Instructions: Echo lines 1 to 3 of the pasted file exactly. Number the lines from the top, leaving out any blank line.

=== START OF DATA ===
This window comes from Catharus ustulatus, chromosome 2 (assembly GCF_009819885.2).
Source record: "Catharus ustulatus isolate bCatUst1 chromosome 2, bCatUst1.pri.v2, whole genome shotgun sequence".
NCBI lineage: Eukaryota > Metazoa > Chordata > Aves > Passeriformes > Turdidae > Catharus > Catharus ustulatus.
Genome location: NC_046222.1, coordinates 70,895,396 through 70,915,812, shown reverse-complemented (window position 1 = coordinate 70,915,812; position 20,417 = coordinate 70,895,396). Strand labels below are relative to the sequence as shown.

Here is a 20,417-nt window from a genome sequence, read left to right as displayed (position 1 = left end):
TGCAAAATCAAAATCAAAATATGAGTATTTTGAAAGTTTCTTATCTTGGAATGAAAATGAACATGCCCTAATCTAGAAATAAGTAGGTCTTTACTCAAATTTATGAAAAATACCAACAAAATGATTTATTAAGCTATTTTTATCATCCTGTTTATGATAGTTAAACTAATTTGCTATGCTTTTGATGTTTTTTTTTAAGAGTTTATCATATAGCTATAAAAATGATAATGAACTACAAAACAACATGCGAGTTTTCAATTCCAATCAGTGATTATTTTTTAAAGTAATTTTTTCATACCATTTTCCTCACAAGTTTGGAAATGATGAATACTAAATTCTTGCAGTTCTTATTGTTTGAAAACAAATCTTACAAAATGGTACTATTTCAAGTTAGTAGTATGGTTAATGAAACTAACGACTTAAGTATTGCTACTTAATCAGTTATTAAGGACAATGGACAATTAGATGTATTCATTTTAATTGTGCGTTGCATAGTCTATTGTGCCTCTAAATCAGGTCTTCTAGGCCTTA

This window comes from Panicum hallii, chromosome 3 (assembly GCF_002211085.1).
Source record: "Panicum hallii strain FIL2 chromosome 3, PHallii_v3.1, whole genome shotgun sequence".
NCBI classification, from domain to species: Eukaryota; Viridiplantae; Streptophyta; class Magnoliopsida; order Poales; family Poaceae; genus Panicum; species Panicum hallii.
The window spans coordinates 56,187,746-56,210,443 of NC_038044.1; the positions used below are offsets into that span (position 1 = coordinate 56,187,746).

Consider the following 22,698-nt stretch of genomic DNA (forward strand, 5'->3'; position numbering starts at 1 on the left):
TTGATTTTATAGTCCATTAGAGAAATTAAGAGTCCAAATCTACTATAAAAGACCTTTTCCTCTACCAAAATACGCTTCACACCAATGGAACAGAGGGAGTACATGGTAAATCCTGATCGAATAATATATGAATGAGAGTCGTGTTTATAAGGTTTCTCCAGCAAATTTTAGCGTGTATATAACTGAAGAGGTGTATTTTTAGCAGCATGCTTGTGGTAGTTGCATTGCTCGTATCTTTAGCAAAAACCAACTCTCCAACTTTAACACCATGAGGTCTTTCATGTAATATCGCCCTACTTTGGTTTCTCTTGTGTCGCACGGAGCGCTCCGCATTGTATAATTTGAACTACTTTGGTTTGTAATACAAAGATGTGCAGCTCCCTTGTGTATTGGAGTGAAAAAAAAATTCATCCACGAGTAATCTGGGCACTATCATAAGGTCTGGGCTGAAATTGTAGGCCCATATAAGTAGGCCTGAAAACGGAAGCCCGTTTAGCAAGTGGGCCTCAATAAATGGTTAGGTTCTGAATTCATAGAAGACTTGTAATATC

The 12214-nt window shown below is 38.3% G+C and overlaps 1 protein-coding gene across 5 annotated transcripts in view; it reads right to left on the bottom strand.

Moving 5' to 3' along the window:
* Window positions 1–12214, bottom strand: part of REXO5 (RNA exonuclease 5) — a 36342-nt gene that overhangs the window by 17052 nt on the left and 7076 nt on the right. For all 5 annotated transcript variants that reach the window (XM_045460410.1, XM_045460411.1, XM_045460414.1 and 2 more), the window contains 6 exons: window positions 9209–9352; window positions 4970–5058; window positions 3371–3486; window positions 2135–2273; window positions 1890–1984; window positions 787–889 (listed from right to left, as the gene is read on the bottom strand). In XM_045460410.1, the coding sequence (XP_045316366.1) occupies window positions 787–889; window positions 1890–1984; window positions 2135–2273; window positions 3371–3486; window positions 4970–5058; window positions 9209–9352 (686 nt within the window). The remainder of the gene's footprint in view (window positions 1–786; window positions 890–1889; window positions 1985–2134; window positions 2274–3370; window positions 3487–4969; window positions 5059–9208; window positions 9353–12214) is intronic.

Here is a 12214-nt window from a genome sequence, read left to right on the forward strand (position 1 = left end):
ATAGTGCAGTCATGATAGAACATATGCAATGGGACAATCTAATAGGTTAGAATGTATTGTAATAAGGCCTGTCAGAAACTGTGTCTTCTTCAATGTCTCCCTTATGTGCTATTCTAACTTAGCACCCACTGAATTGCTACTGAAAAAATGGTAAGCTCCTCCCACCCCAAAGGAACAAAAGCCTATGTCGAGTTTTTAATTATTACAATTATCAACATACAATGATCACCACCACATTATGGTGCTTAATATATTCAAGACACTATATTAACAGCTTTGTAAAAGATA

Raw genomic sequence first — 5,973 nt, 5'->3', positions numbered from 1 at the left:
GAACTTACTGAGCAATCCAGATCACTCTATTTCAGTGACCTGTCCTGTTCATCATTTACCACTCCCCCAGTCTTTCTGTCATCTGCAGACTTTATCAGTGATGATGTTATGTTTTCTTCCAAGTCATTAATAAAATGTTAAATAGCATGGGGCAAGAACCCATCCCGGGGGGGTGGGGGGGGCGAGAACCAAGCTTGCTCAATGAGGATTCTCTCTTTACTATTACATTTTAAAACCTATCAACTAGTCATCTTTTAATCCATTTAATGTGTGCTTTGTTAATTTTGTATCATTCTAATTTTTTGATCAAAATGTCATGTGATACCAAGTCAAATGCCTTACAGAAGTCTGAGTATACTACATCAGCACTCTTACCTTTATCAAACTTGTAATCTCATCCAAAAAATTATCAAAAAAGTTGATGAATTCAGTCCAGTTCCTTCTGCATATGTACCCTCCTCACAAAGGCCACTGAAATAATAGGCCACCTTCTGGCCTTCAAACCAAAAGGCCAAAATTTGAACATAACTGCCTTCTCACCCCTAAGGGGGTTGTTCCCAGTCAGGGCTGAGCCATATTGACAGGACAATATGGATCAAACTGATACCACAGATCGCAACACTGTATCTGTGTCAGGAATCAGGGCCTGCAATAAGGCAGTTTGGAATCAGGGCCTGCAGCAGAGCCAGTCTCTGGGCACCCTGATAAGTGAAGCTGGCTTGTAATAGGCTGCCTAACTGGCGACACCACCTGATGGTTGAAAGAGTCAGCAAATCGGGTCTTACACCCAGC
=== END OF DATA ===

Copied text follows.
This window comes from Catharus ustulatus, chromosome 2 (assembly GCF_009819885.2).
Source record: "Catharus ustulatus isolate bCatUst1 chromosome 2, bCatUst1.pri.v2, whole genome shotgun sequence".
NCBI lineage: Eukaryota > Metazoa > Chordata > Aves > Passeriformes > Turdidae > Catharus > Catharus ustulatus.